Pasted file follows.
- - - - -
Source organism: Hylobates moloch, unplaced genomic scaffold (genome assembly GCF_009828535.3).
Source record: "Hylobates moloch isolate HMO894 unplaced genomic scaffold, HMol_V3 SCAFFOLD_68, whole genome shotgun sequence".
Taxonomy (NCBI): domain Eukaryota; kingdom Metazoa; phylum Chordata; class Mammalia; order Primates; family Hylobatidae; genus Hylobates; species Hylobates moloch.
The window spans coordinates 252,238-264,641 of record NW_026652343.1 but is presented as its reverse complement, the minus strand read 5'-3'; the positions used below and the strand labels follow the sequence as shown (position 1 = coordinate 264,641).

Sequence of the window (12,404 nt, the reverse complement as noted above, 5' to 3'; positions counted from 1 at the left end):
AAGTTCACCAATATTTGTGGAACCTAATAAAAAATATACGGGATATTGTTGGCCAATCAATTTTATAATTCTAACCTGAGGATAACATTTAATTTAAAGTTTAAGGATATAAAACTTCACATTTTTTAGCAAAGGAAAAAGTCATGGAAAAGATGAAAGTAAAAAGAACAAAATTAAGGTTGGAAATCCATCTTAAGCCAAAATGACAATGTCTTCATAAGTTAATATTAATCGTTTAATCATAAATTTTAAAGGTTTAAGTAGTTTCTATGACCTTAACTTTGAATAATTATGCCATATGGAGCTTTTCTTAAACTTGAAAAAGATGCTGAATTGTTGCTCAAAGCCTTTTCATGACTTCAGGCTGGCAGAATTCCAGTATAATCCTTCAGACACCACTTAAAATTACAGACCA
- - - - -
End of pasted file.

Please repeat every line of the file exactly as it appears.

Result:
Source organism: Hylobates moloch, unplaced genomic scaffold (genome assembly GCF_009828535.3).
Source record: "Hylobates moloch isolate HMO894 unplaced genomic scaffold, HMol_V3 SCAFFOLD_68, whole genome shotgun sequence".
Taxonomy (NCBI): domain Eukaryota; kingdom Metazoa; phylum Chordata; class Mammalia; order Primates; family Hylobatidae; genus Hylobates; species Hylobates moloch.
The window spans coordinates 252,238-264,641 of record NW_026652343.1 but is presented as its reverse complement, the minus strand read 5'-3'; the positions used below and the strand labels follow the sequence as shown (position 1 = coordinate 264,641).

Sequence of the window (12,404 nt, the reverse complement as noted above, 5' to 3'; positions counted from 1 at the left end):
AAGTTCACCAATATTTGTGGAACCTAATAAAAAATATACGGGATATTGTTGGCCAATCAATTTTATAATTCTAACCTGAGGATAACATTTAATTTAAAGTTTAAGGATATAAAACTTCACATTTTTTAGCAAAGGAAAAAGTCATGGAAAAGATGAAAGTAAAAAGAACAAAATTAAGGTTGGAAATCCATCTTAAGCCAAAATGACAATGTCTTCATAAGTTAATATTAATCGTTTAATCATAAATTTTAAAGGTTTAAGTAGTTTCTATGACCTTAACTTTGAATAATTATGCCATATGGAGCTTTTCTTAAACTTGAAAAAGATGCTGAATTGTTGCTCAAAGCCTTTTCATGACTTCAGGCTGGCAGAATTCCAGTATAATCCTTCAGACACCACTTAAAATTACAGACCA